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‘Plane Swap’ Stunt Show Was Denied an FAA Waiver for Pilotless Planes

The Red Bull-produced event special went ahead anyway, and one plane crashed; neither pilot was hurt

The stunt show “Plane Swap” went ahead Sunday with its live broadcast of two pilots attempting to trade planes midair despite the rejection of a waiver sought through the FAA for a law that states aircraft must be piloted at all times.

Luke Aikens and Andy Farrington, the pilots who performed the stunt, had applied for the waiver, stating it was for “public interest” and would raise awareness in the fields of science, technology, engineering and math and would encourage students to pursue careers in them.

“One of the two single-engine Cessna 182 aircraft used in the stunt crashed after it spun out of control,” the FAA said in a statement to media. “The pilot landed safely by parachute. The other pilot regained control of the second aircraft and landed safely.”

The FAA said it was investigating the event.

In its rejection notice, the FAA had said it “would not be in the public interest and cannot find that the proposed operation would not adversely affect safety.”

The National Transportation Safety Board has also opened an investigation into the crash.

The Red Bull-produced event special had been in the works for two years, the company said. The show aired live Sunday on Hulu. It was not made available by the streamer to view after it aired.

Neither Hulu nor Red Bull immediately responded to a request from TheWrap for comment.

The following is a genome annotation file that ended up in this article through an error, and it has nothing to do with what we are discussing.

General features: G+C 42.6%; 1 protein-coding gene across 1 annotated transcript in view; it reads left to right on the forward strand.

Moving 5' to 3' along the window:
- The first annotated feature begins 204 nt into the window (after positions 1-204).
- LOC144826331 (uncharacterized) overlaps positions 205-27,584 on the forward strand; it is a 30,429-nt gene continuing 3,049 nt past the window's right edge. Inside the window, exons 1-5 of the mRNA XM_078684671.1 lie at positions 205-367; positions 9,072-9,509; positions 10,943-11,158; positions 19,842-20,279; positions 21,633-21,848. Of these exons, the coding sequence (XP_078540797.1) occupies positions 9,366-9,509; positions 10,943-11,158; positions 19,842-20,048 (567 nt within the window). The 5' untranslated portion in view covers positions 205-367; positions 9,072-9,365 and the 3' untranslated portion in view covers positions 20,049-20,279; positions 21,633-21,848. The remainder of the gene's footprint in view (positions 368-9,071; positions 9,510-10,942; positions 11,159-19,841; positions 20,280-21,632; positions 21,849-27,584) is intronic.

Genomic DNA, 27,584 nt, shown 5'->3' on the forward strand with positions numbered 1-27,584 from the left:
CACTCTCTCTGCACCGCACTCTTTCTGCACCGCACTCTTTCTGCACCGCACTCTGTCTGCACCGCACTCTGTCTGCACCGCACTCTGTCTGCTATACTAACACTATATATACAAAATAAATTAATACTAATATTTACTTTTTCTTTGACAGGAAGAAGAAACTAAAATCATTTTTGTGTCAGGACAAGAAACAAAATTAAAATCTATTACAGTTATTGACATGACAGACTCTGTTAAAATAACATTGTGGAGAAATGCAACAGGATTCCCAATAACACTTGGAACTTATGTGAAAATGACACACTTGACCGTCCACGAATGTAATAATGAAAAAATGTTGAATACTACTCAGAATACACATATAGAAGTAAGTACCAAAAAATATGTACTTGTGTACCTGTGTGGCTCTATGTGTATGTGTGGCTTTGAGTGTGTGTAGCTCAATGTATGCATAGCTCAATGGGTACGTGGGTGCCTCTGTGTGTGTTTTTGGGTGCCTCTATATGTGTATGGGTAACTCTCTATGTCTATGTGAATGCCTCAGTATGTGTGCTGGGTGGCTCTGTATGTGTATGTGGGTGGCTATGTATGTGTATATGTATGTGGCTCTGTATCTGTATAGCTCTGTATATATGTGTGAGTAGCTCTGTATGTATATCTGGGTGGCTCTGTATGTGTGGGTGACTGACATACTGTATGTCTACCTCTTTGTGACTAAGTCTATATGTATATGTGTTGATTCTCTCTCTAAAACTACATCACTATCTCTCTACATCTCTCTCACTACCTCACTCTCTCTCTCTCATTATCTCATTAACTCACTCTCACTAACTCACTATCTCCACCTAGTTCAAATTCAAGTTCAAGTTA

To perform the stunt, Aikens and Farrington placed their planes into vertical nosedives at 14,000 feet and then jumped out. They were to attempt skydives into each other’s planes as they hurtled toward the ground, but one of the planes turned immediately into a spin.

Aikens successfully completed the stunt while Farrington parachuted to the ground.

“We proved that it was possible,” Aikins said in a statement. “We’re pushing boundaries out here and what’s great is I jumped from one, I got in the other one, we landed, I landed safely. Andy landed safely under a parachute. The plane landed under a parachute. All of our safety protocols worked.

“That’s why we’re here where we are, everybody’s safe. The parachute system works just like it was supposed to. … There’s no way to test it until you do it.”

Farrington said everything seemed to be lined up well.

“Yeah. I mean, we are there, all the numbers matched up and everything like that,” Farrington said. “Everything should have been good to go for some reason. It wasn’t that way,” Farrington added.

“But at the end of the day, we’re both here. We’re both good to go. Everybody’s safe and sound and I guess that’s an important part.”

As for the plane, before the event Red Bull called the Cessna 182 “a workhorse that has been in production since 1956” with more than 23,000 built.

“These airplanes are reliable and used for all sorts of tasks from training aircraft to military operations,” Red Bull said. “It’s the perfect companion for Plane Swap.”

For the record, this article has been updated to accurately reflect Red Bull is the production company behind the series.

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